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I am very cautious of saying that I have a favorite anything, as it is pretty difficult from me to pinpoint something and say that it is my absolute favorite over everything else in the same category. However, the Heddon Zara Spook and Super Spook Jr. are awfully close to being my favorite lure of all time.

With a distinctive zig-zag walk-the-dog like action comes one large eruption from a largemouth bass attacking what it thinks to be an item of prey. The Zara Spook has a very neat action, as it literally goes side to side and creates quite a realistic looking action. As to what the Zara Spook and Super Spook Jr. are actually portraying, I am not sure, but it looks very much like a snake slithering across the water. Fishing this amazing lure is not the easiest thing, but with a little practice, you can be sure to catch some great bass action on the water.

I beat my Heddon Lures pretty hard, and for two main reasons: they are incredibly durable, and they work like no other lure. I have probably caught more bass on the Heddon Zara Spook and Super Spook Jr. than any other lure. The reason for this isn’t completely clear or reasonable, but the fact of the matter is that this lure has an incredible success rate.

The Heddon Zara Spook and Super Spook Jr. are 4.5″ and 3.5″ respectively. There is even a Zara Spook Jr., which is 3″ long but I have yet to use it. Whichever lure size you might choose, you will end up with two durable treble hooks that will see plenty of use in their lifetime. Although highly durable, you will quickly find the hooks bent up after a few bites just because of the amount and type of action these lures receive. As far as colors go, I like to try and pick a translucent color for clear water, and a darker color for murkier water, but I have found that for top water lures, color is a little overrated. At around $5-7, the Heddon Top water lures aren’t necessarily cheap, but they aren’t too expensive for the amount of action they will produce.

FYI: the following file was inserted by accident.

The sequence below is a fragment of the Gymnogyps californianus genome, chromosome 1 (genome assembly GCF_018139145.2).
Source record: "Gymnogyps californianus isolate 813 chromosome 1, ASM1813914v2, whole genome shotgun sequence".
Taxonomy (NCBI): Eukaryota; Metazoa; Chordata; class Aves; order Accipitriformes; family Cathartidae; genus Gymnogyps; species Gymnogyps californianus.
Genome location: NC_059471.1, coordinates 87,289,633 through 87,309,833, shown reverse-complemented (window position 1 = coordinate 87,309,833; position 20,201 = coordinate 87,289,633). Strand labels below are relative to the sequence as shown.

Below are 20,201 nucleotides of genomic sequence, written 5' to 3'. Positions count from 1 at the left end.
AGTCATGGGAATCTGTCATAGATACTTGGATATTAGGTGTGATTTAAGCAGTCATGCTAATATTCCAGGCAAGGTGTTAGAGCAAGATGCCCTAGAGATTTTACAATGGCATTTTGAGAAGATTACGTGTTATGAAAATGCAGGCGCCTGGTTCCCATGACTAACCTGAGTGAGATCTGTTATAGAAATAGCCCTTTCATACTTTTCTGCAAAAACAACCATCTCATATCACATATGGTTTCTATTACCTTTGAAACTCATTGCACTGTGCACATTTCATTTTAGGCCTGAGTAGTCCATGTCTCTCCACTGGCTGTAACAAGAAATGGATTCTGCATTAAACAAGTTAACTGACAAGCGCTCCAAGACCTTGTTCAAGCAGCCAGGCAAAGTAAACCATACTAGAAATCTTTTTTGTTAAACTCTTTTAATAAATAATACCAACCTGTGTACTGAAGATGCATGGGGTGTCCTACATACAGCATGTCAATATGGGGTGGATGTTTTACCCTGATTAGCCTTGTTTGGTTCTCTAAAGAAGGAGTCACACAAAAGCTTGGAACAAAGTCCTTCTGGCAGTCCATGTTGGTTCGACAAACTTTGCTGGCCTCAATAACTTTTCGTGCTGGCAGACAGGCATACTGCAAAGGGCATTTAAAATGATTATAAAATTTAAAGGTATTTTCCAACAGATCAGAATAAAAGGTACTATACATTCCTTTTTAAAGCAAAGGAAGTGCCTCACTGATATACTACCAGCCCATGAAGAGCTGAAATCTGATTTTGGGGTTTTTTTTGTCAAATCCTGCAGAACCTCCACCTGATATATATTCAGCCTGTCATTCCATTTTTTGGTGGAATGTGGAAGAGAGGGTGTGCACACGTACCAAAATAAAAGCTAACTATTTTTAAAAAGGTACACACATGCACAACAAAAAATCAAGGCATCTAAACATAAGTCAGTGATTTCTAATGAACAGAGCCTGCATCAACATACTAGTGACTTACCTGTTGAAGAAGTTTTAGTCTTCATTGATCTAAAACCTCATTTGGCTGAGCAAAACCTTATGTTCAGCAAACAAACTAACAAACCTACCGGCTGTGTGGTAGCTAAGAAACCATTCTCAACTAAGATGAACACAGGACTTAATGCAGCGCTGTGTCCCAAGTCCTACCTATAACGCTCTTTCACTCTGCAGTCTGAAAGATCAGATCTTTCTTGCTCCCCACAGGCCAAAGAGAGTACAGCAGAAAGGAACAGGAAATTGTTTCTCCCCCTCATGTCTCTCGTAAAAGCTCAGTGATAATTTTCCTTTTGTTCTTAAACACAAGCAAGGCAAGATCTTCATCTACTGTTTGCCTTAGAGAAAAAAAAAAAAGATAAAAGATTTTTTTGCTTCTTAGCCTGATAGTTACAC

The key to fishing this lure is patience. If you have never used a top water lure before, or caught a fish on a top water lure, you are missing out on some incredible heart-pounding action. Many anglers, both experienced and beginners, will tend to try and set the hook right when they see a splash from a fish attacking the lure, but you have to wait just a split second to get a hook up. Before you can set the hook, you need to know how to fish this lure.

A medium action to medium-heavy action baitcasting rod and reel work best with this style lure, but I have use spinning reels before. A stiff rod is best to help you get a good “pop” in the line, so I would definitely stay at or above a medium action rod. As for line, I like to use 30-50 lb. braid on a baitcasting, and 10 lb. braid on a spinning combo. Of course, with top water lures you want to try and use monofilament line instead of braid, as mono actually floats. However, I have used braided line with quite a bit of success…more like a lot of success. The reason I use braid is because I tend to fish more applications that require braid than mono, and I usually only take two or three rods out with me, but if I had more rods or wasn’t fishing from a kayak, I would most likely use mono.